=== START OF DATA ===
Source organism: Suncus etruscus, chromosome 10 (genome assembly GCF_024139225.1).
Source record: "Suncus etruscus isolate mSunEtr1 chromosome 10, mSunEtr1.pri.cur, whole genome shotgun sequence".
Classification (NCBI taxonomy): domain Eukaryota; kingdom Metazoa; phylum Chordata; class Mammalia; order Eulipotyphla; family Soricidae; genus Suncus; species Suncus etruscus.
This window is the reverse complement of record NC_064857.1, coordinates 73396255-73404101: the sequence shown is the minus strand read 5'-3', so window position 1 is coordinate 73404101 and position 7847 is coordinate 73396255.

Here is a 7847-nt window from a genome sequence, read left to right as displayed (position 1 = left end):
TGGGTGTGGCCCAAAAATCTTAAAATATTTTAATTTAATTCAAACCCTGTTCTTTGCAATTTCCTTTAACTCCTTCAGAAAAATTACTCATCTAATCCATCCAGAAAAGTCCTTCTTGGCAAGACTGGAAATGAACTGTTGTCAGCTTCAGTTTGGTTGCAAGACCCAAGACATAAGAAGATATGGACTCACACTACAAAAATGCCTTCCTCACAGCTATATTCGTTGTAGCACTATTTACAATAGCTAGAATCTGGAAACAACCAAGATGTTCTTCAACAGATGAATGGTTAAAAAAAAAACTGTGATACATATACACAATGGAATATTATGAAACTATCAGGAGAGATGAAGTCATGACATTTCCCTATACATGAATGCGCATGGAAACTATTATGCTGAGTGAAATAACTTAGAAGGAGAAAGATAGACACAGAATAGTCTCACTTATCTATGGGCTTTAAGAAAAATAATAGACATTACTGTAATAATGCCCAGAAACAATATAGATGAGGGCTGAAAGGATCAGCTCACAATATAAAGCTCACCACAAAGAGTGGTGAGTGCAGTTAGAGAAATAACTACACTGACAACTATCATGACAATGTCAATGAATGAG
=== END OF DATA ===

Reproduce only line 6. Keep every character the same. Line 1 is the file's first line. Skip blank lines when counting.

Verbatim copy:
TGGGTGTGGCCCAAAAATCTTAAAATATTTTAATTTAATTCAAACCCTGTTCTTTGCAATTTCCTTTAACTCCTTCAGAAAAATTACTCATCTAATCCATCCAGAAAAGTCCTTCTTGGCAAGACTGGAAATGAACTGTTGTCAGCTTCAGTTTGGTTGCAAGACCCAAGACATAAGAAGATATGGACTCACACTACAAAAATGCCTTCCTCACAGCTATATTCGTTGTAGCACTATTTACAATAGCTAGAATCTGGAAACAACCAAGATGTTCTTCAACAGATGAATGGTTAAAAAAAAAACTGTGATACATATACACAATGGAATATTATGAAACTATCAGGAGAGATGAAGTCATGACATTTCCCTATACATGAATGCGCATGGAAACTATTATGCTGAGTGAAATAACTTAGAAGGAGAAAGATAGACACAGAATAGTCTCACTTATCTATGGGCTTTAAGAAAAATAATAGACATTACTGTAATAATGCCCAGAAACAATATAGATGAGGGCTGAAAGGATCAGCTCACAATATAAAGCTCACCACAAAGAGTGGTGAGTGCAGTTAGAGAAATAACTACACTGACAACTATCATGACAATGTCAATGAATGAG